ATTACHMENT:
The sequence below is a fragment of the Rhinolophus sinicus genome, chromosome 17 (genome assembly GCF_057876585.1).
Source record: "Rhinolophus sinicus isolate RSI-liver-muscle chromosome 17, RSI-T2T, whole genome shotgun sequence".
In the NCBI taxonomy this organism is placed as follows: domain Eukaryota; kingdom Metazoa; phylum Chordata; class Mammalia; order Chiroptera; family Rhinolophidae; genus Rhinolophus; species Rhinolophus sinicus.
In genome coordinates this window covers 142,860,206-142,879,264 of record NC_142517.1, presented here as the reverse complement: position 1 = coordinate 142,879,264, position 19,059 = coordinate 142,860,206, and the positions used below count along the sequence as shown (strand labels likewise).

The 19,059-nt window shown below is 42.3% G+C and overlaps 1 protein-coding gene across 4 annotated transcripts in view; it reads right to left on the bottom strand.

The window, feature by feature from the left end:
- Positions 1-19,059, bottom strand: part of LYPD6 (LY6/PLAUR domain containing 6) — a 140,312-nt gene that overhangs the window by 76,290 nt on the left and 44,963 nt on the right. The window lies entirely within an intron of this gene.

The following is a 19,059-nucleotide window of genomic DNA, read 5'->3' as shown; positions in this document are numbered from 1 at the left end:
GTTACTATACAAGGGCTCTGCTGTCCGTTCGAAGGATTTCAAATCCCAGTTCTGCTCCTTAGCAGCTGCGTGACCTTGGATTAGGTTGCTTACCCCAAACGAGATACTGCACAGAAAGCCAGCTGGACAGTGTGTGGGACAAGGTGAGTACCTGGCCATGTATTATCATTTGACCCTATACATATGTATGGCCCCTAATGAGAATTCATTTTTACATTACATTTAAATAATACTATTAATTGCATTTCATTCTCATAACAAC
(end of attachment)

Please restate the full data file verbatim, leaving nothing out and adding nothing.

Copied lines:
The sequence below is a fragment of the Rhinolophus sinicus genome, chromosome 17 (genome assembly GCF_057876585.1).
Source record: "Rhinolophus sinicus isolate RSI-liver-muscle chromosome 17, RSI-T2T, whole genome shotgun sequence".
In the NCBI taxonomy this organism is placed as follows: domain Eukaryota; kingdom Metazoa; phylum Chordata; class Mammalia; order Chiroptera; family Rhinolophidae; genus Rhinolophus; species Rhinolophus sinicus.
In genome coordinates this window covers 142,860,206-142,879,264 of record NC_142517.1, presented here as the reverse complement: position 1 = coordinate 142,879,264, position 19,059 = coordinate 142,860,206, and the positions used below count along the sequence as shown (strand labels likewise).

The 19,059-nt window shown below is 42.3% G+C and overlaps 1 protein-coding gene across 4 annotated transcripts in view; it reads right to left on the bottom strand.

The window, feature by feature from the left end:
- Positions 1-19,059, bottom strand: part of LYPD6 (LY6/PLAUR domain containing 6) — a 140,312-nt gene that overhangs the window by 76,290 nt on the left and 44,963 nt on the right. The window lies entirely within an intron of this gene.

The following is a 19,059-nucleotide window of genomic DNA, read 5'->3' as shown; positions in this document are numbered from 1 at the left end:
GTTACTATACAAGGGCTCTGCTGTCCGTTCGAAGGATTTCAAATCCCAGTTCTGCTCCTTAGCAGCTGCGTGACCTTGGATTAGGTTGCTTACCCCAAACGAGATACTGCACAGAAAGCCAGCTGGACAGTGTGTGGGACAAGGTGAGTACCTGGCCATGTATTATCATTTGACCCTATACATATGTATGGCCCCTAATGAGAATTCATTTTTACATTACATTTAAATAATACTATTAATTGCATTTCATTCTCATAACAAC